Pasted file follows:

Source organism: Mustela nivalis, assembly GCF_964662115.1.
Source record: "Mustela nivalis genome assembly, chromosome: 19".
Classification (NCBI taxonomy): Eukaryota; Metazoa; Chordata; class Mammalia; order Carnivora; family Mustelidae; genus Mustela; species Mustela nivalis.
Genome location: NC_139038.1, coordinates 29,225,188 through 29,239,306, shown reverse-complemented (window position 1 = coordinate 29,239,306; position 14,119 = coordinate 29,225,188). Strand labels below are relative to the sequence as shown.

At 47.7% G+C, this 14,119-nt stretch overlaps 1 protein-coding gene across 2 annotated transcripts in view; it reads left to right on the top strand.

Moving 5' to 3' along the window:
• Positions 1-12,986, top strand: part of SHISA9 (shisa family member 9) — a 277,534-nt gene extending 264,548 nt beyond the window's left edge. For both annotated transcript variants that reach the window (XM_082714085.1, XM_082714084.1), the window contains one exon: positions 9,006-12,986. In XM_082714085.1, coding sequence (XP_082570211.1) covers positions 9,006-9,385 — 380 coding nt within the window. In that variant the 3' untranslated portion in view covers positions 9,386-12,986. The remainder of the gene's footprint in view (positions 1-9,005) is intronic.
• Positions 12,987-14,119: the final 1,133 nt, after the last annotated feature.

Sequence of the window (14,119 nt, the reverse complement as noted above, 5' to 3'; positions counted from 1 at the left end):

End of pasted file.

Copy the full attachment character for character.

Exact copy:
Source organism: Mustela nivalis, assembly GCF_964662115.1.
Source record: "Mustela nivalis genome assembly, chromosome: 19".
Classification (NCBI taxonomy): Eukaryota; Metazoa; Chordata; class Mammalia; order Carnivora; family Mustelidae; genus Mustela; species Mustela nivalis.
Genome location: NC_139038.1, coordinates 29,225,188 through 29,239,306, shown reverse-complemented (window position 1 = coordinate 29,239,306; position 14,119 = coordinate 29,225,188). Strand labels below are relative to the sequence as shown.

At 47.7% G+C, this 14,119-nt stretch overlaps 1 protein-coding gene across 2 annotated transcripts in view; it reads left to right on the top strand.

Moving 5' to 3' along the window:
• Positions 1-12,986, top strand: part of SHISA9 (shisa family member 9) — a 277,534-nt gene extending 264,548 nt beyond the window's left edge. For both annotated transcript variants that reach the window (XM_082714085.1, XM_082714084.1), the window contains one exon: positions 9,006-12,986. In XM_082714085.1, coding sequence (XP_082570211.1) covers positions 9,006-9,385 — 380 coding nt within the window. In that variant the 3' untranslated portion in view covers positions 9,386-12,986. The remainder of the gene's footprint in view (positions 1-9,005) is intronic.
• Positions 12,987-14,119: the final 1,133 nt, after the last annotated feature.

Sequence of the window (14,119 nt, the reverse complement as noted above, 5' to 3'; positions counted from 1 at the left end):